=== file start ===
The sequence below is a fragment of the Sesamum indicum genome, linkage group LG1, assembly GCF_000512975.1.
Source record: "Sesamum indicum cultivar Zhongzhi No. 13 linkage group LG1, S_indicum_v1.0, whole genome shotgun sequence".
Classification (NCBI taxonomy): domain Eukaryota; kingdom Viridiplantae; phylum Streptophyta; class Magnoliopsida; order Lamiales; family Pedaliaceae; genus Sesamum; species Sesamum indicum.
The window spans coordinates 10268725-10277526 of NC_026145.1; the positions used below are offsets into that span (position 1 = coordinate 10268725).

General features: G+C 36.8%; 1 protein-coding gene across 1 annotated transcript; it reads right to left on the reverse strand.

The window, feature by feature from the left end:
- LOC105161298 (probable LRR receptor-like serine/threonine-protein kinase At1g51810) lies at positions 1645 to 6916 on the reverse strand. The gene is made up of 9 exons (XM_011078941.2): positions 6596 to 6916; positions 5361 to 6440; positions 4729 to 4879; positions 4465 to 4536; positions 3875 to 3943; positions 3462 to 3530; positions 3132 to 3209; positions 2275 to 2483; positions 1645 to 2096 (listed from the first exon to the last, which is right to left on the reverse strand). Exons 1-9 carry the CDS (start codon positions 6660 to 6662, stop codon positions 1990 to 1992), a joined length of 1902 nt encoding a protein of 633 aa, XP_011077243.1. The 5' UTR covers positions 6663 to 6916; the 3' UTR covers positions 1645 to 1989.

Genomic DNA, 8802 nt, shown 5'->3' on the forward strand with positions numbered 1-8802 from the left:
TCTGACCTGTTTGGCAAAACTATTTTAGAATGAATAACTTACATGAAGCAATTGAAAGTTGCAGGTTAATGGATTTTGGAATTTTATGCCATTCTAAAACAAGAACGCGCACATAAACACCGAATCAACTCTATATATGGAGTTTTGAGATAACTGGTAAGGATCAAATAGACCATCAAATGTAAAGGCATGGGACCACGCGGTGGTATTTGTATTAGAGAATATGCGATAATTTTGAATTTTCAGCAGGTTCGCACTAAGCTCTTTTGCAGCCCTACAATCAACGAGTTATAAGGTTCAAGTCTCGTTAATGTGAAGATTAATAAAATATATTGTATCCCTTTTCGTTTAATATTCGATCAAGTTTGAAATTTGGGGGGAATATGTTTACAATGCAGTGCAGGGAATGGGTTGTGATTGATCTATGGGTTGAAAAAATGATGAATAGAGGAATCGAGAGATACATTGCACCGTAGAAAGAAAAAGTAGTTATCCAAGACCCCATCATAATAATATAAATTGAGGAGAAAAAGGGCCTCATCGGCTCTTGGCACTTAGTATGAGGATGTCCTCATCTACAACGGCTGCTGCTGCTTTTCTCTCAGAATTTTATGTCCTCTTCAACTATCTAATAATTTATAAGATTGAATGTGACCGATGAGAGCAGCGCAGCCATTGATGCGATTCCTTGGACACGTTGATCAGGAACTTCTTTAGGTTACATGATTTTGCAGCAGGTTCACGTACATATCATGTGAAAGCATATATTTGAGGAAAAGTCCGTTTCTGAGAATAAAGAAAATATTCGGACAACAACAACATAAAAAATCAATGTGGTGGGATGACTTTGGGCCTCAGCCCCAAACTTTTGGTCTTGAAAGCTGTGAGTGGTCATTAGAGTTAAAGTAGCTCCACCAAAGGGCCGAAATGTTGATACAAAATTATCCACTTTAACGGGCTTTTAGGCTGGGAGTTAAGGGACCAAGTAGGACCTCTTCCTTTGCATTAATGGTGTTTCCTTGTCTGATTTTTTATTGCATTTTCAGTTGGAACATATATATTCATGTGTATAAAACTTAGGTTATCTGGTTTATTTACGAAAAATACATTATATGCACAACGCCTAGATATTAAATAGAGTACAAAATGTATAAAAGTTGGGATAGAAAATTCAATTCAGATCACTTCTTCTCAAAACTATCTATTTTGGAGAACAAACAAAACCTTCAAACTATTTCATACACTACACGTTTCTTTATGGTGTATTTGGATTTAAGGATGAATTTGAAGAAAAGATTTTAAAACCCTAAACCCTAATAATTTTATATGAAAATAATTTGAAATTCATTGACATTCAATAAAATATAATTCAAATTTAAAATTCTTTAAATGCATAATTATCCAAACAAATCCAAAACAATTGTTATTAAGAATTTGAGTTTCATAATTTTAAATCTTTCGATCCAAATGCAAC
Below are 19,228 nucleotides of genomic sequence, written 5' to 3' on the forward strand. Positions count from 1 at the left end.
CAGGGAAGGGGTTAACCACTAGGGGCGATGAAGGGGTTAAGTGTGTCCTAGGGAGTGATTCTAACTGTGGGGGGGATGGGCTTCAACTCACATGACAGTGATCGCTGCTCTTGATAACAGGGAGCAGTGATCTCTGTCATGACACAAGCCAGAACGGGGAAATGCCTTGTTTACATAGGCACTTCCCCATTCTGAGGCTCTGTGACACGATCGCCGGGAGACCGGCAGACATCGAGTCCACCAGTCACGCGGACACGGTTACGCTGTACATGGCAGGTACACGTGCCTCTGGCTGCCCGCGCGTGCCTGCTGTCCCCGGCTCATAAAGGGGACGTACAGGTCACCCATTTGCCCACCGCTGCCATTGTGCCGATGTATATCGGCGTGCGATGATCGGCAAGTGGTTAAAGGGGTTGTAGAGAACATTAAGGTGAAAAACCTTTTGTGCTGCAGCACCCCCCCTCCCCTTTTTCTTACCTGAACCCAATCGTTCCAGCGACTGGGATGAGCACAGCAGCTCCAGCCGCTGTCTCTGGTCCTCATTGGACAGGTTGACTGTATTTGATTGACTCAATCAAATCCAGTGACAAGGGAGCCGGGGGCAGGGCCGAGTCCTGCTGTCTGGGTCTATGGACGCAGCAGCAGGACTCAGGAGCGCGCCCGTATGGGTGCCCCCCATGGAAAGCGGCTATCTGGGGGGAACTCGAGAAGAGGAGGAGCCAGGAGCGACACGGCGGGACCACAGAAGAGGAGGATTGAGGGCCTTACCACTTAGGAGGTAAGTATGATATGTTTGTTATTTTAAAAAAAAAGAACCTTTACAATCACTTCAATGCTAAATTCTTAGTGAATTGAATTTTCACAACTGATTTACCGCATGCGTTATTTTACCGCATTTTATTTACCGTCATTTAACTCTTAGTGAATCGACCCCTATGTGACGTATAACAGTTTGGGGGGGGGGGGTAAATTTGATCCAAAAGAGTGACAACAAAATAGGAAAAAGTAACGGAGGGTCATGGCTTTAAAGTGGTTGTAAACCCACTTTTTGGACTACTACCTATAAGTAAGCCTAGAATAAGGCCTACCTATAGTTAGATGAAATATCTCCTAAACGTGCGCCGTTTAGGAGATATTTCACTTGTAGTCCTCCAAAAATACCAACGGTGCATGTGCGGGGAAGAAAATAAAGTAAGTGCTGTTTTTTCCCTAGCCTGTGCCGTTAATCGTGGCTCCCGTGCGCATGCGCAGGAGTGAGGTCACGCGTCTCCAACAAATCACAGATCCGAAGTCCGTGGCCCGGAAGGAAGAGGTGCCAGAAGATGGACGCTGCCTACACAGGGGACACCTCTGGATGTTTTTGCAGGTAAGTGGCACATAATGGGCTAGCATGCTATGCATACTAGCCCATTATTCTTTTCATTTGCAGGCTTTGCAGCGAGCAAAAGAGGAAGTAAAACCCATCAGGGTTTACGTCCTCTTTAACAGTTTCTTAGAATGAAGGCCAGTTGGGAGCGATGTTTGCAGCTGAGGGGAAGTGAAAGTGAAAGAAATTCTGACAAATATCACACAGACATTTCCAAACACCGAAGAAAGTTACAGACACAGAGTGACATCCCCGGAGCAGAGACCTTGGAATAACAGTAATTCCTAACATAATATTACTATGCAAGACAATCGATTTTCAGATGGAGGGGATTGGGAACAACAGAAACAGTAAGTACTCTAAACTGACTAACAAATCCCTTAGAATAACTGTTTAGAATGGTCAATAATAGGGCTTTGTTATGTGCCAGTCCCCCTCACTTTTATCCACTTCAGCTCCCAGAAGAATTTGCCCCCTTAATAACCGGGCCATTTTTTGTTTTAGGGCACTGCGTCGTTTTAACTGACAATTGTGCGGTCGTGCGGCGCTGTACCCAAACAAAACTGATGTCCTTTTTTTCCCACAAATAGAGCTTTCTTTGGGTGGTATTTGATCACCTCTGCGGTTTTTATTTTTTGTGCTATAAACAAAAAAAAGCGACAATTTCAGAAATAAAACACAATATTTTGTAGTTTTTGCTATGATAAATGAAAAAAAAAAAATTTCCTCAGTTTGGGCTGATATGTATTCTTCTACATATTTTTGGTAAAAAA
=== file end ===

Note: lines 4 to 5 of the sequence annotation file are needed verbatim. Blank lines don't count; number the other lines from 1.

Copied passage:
The window spans coordinates 10268725-10277526 of NC_026145.1; the positions used below are offsets into that span (position 1 = coordinate 10268725).

General features: G+C 36.8%; 1 protein-coding gene across 1 annotated transcript; it reads right to left on the reverse strand.